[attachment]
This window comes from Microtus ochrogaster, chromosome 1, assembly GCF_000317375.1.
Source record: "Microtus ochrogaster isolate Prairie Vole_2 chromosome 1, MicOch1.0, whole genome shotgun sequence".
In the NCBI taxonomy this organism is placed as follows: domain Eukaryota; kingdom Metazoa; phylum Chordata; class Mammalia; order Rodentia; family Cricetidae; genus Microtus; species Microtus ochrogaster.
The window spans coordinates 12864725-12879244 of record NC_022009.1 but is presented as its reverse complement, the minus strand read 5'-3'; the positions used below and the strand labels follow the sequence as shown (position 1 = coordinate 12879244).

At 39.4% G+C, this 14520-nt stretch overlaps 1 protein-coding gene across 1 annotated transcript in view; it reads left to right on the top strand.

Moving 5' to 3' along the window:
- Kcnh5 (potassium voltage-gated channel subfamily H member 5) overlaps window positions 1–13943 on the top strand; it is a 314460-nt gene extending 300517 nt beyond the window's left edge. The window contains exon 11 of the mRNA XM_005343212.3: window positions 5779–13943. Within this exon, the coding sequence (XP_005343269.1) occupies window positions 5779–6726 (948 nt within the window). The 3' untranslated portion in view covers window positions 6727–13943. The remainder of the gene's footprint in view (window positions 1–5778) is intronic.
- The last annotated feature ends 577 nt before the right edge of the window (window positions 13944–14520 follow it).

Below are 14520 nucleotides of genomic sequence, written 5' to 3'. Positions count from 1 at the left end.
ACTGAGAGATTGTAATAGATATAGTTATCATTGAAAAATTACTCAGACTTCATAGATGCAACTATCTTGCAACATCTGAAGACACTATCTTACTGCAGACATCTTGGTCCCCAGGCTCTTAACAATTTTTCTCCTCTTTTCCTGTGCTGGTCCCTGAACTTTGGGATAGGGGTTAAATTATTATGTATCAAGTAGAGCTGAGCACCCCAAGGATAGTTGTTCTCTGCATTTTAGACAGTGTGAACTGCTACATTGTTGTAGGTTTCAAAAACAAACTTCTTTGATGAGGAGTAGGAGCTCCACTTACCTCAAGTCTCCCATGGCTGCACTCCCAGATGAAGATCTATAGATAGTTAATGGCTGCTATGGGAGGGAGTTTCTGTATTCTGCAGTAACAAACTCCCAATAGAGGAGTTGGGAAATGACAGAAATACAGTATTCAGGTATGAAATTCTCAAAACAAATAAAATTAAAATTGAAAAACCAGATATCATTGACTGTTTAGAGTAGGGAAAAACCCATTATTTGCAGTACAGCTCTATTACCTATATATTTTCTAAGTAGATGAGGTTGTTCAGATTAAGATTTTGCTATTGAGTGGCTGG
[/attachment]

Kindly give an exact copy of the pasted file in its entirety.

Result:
This window comes from Microtus ochrogaster, chromosome 1, assembly GCF_000317375.1.
Source record: "Microtus ochrogaster isolate Prairie Vole_2 chromosome 1, MicOch1.0, whole genome shotgun sequence".
In the NCBI taxonomy this organism is placed as follows: domain Eukaryota; kingdom Metazoa; phylum Chordata; class Mammalia; order Rodentia; family Cricetidae; genus Microtus; species Microtus ochrogaster.
The window spans coordinates 12864725-12879244 of record NC_022009.1 but is presented as its reverse complement, the minus strand read 5'-3'; the positions used below and the strand labels follow the sequence as shown (position 1 = coordinate 12879244).

At 39.4% G+C, this 14520-nt stretch overlaps 1 protein-coding gene across 1 annotated transcript in view; it reads left to right on the top strand.

Moving 5' to 3' along the window:
- Kcnh5 (potassium voltage-gated channel subfamily H member 5) overlaps window positions 1–13943 on the top strand; it is a 314460-nt gene extending 300517 nt beyond the window's left edge. The window contains exon 11 of the mRNA XM_005343212.3: window positions 5779–13943. Within this exon, the coding sequence (XP_005343269.1) occupies window positions 5779–6726 (948 nt within the window). The 3' untranslated portion in view covers window positions 6727–13943. The remainder of the gene's footprint in view (window positions 1–5778) is intronic.
- The last annotated feature ends 577 nt before the right edge of the window (window positions 13944–14520 follow it).

Below are 14520 nucleotides of genomic sequence, written 5' to 3'. Positions count from 1 at the left end.
ACTGAGAGATTGTAATAGATATAGTTATCATTGAAAAATTACTCAGACTTCATAGATGCAACTATCTTGCAACATCTGAAGACACTATCTTACTGCAGACATCTTGGTCCCCAGGCTCTTAACAATTTTTCTCCTCTTTTCCTGTGCTGGTCCCTGAACTTTGGGATAGGGGTTAAATTATTATGTATCAAGTAGAGCTGAGCACCCCAAGGATAGTTGTTCTCTGCATTTTAGACAGTGTGAACTGCTACATTGTTGTAGGTTTCAAAAACAAACTTCTTTGATGAGGAGTAGGAGCTCCACTTACCTCAAGTCTCCCATGGCTGCACTCCCAGATGAAGATCTATAGATAGTTAATGGCTGCTATGGGAGGGAGTTTCTGTATTCTGCAGTAACAAACTCCCAATAGAGGAGTTGGGAAATGACAGAAATACAGTATTCAGGTATGAAATTCTCAAAACAAATAAAATTAAAATTGAAAAACCAGATATCATTGACTGTTTAGAGTAGGGAAAAACCCATTATTTGCAGTACAGCTCTATTACCTATATATTTTCTAAGTAGATGAGGTTGTTCAGATTAAGATTTTGCTATTGAGTGGCTGG